Handling the ball in the first half like an Arkansas integration problem, both teams combined for 11 fumbles and lost posses­sion six times as they stumbled to a 7-all deadlock.
However, in the second half both managed to hang onto the ball and stage a sen­sational scoring spree for the small turnout of fans, with Cannon providing the brilliance for LSU with two long touchdown jaunts, one a 59-yard pass play from J. W. "Red" Brodnax, and another scoring play, a 97­yard runback of a kickoff early in the fourth period.
In addition, Cannon proved a passer tonight as he took pitchouts and threw the ball with surprising accuracy, hitting on two of four heaves for 31 yards.
Cannon led the Bengals in rushing with 36 yards in 13 tries and caught one heave for 59 yards.
In the first half, the two elevens almost re­fused to score as they failed to hold the ball. However, late in the opening quarter, Texas Tech managed to stage a 75-yard driive in 10 plays to score with Floyd Cole breaking over the right side of the line for five yards and the tally. The Raiders' Jerry Bell kicked the placement to give Texas Tech a 7-0 lead.
LSU Threatens
came back to threaten twice early in the second period when they twice re­covered fumbles deep in Raider territory.
After failing twice, the Bengals drove 32 to score with two passes figuring in the drive. Turner tossed 16 yards to Brodnax to get the drive under way and on fourth down Turner hit Johnny Robinson for 16 yards and the first Tiger score.
Jimmy Taylor's kick tied the score at 7 to 7 and the half ended that way.
Coming out for the second half of play, the elevens seemed to have settled down and forgot to fling the ball with wild abandon to the wind and both staged several threats.
Midway through the third period, LSU got the ball on their 26 when a Texas Tech threat failed and LSU took over on downs.
After Taylor gained 13 yards, Brodnax hit Cannon with a flip pass at the midfield stripe and the fleet Bengal broke down the side­line and made several Tech defenders miss him as he sped 59 yards, barely missing the sidelines a half foot as he ambled along.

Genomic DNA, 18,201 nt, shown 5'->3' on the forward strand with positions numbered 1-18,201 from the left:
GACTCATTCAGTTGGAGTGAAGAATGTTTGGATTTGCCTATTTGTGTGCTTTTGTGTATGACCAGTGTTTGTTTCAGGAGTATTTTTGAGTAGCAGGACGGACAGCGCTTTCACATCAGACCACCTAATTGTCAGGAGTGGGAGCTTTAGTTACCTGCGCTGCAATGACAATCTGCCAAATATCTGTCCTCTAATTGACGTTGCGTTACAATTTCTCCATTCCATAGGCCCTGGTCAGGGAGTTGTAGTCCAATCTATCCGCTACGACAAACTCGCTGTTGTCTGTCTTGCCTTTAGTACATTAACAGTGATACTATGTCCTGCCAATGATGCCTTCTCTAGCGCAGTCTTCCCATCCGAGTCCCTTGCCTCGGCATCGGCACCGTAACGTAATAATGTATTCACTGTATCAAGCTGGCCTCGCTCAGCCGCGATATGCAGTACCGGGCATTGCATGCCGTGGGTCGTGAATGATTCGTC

LSU brought trouble upon themselves fol­lowing the kickoff when Tech mounted a drive with a Bell-to-Jimmy Knox heave go­ing for a first at midfield and LSU drawing a 15-yard penalty to put the ball on their 34.
The Raiders then smashed at the Tiger line in short smashes to go to the three as the quarter ended. The Ben­gals held twice as big 232-pound Gene Bentley tore at center. But on third down Bell dove over and this time Mil­ton Vaughn kicked the placement and the Raiders led again, 14 to 13.
Cannon Roars
And this time Cannon again broke the Rai­ders' back as he stepped back to the three to gather in the kickoff and raced down the middle behind good blocking. Breaking away into the clear at the 30, Cannon easily out­distanced the field as he sped 97 yards for the third Tiger score and the winning tally.
Taylor again missed a kick but LSU led, 19 to 14, with 14 minutes left in the game.
Tech was never able to get within Tiger ter­ritory in the final period but late in the game the Bengals pushed to the Rai­der five yard line after little Win Turner intercepted a pass on his 36 and returned it to the 43.
LSU moved down to the 33 for a first down and a couple of plays later Cannon tossed 29 yards to Brodnax for another first at the Raider five.
However, on the final play of the game, Cannon's pass into the end zone was inter­cepted by Bell, who ran it back to the 23 before being hauled down.
LSU's vaunted ground attack had trouble operating as the Raiders utilized a shifting seven and eight-man line throughout the night and consistently outcharged the Ti­gers in the first half.
Tech outgained the Tigers, 204 yards to 147 on the ground, but LSU's surprise pass­ing attack accounted for 137 yards to 82 for the home eleven.

Billy Cannon in action vs Texas Tech on defense and offense